“Farming, Not Planting” by John H. Dent, as published in the 1867 issue of The Southern Planter, online at http://www.archive.org/details/southernplanter28rich. (The original was a single paragraph; I’ve divided it here.)
It has been a long while since I have written an article for an agricultural journal. But having now, (after having made a large fortune by planting, and lost it by the war), to go to work again from the stump, I shall endeavor to do my best on the farm, and at what leisure I may have, use my pen for the great work which has fallen to the Southern people in repairing their fortunes, by a new system of agriculture which at once must be adopted, to suit our circumstances.
I was, before the war, a large cotton planter, but since the emancipation of our negroes, and one year’s trial with the freedman, I am fully convinced that cotton planting on a large scale, (unless it is done as a speculation—the present system is nothing more or less,) is to precarious to attempt as a permanent pursuit. All who are acquainted with cotton planting, know it is a long and laborious crop to make, tedious and monotonous to the laborer—one in which only the highest wages, and the most flattering persuasions can induce them to engage in cultivating.
Hence, I have abandoned its culture, sold my plantation and purchased a valley farm in the mountain regions of Georgia, where I shall turn my whole attention to farming. What I mean by farming is, to cultivate on a small scale, a variety of crops—attend also to fruit culture, raising of stock, and even try the dairy. By this system, but a few dollars are necessary, and by rotating, manuring and seeding down land to grass, a farm may be easily enriched, increased in its productiveness and made more valuable yearly.
I am fully convinced of this fact, that sooner or later, large plantations under the old system of culture must be abandoned, and farming adopted in its stead.
Why? Because with hired labor, poor lands cannot be afforded to be cultivated. The lands we tend must be enriched, and labor must be economized and it is impossible to keep up and enrich a large plantation, so as to make it remunerative, with our present laborers. The policy is to make one acre produce what three do now, and by labor-saving machines, to make two hands do what five are now doing. This must be the system adopted to make Southern farming profitable, and if not adopted, we will become bankrupt.
In upper Georgia, there is a soil unsurpassed in productiveness, and adapted to corn, wheat, rye, oats, barley, cotton, clover, the grasses and tobacco, and every variety of fruit—the climate is fine, and its waterpower unsurpassed for any kind of machinery. This section of country, in the hands of enterprising and practical farmers, may be made the garden spot of the South.
Living is cheap and abundant, and a ready market can be had for any surplus, railroad facilities being at hand. Let us, for example, quote merely the fruits that have been sent to market from this section of the country the past season: “By the following statement, by the President, of the exports over the Rome Rail Road, it will be seen that there have been shipped from here this season, 15,602 bushels of fruit. Now, allowing two-thirds of this to be peaches, at $3 per bushel, and the balance apples, at $1.25, it would amount to $37,922. Just suppose that ten times that amount of fruit had been dried, which could have been, if proper attention had been given it, and an income from fruit alone, would have been realized, amounting to $379,220.”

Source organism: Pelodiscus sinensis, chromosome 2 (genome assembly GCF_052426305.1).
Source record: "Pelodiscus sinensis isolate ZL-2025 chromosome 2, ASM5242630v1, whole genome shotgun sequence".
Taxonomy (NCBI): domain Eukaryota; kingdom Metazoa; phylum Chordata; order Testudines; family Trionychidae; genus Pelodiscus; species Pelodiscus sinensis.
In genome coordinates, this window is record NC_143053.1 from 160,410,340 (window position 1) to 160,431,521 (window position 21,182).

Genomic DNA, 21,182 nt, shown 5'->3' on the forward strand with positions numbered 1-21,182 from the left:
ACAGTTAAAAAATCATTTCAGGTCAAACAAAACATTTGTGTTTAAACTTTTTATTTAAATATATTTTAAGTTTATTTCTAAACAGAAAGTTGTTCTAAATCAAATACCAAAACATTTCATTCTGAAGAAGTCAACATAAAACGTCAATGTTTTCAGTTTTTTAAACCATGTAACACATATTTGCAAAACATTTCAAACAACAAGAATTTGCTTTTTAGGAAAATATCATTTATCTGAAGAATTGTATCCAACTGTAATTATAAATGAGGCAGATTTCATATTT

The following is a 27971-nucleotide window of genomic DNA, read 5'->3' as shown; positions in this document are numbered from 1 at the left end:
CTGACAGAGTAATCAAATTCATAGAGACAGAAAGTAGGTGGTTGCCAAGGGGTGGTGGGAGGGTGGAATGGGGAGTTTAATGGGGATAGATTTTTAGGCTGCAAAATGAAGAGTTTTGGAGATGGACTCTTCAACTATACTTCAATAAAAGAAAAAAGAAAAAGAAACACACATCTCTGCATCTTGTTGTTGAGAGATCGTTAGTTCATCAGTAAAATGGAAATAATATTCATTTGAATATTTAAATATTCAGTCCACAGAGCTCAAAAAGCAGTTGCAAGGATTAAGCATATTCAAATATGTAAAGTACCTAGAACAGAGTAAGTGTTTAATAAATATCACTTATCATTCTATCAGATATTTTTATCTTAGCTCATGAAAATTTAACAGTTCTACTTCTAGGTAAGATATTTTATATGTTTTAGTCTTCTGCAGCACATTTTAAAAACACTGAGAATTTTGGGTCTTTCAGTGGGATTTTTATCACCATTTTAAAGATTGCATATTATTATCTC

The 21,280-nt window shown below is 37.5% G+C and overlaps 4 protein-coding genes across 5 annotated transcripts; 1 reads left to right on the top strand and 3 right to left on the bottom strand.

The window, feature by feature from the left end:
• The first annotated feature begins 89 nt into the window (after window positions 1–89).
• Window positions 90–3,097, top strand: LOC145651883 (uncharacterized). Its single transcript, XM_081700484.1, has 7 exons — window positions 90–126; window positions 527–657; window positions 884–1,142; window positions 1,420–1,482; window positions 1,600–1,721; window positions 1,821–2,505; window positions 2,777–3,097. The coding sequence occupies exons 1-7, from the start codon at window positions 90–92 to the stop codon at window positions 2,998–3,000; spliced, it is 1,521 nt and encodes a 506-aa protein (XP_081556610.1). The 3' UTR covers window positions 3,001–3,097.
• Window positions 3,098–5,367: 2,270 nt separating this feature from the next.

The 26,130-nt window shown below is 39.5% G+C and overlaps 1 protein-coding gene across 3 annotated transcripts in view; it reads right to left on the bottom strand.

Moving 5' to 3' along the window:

In addition to this, the demand for wheat, corn and meats are enormous. Large amounts of hay can also be made here, as a market crop. We have no reason to despond, and nothing to fear, if we will only set to work right, and develop the vast resources of our country. Again, in these fertile valleys of North Georgia, we are not dependent on free laborers, for the climate is so fine the white man can labor with vigor and health, and there is a population of hardy mountaineers at hand, ready and willing to take hold and make the soil produce abundantly.
My remarks are in relation to Vann’s Valley, in Floyd county, Georgia, which, for agricultural purposes, as well as manufacturing, is unsurpassed anywhere. True, its former and present population are rough farmers, so far as their management of the soil is concerned; but so soon as the work of improvement has commenced, their energies are not wanting to do as others will do. The beginning of improvement is what is needed. Scientific farming must be adopted, and when undertaken, the fruits of our labors will be abundant, and prosperity visible on every hand.
Very respectfully yours, John H. Dent
In Southern Cultivator, Cave Spring, Ga.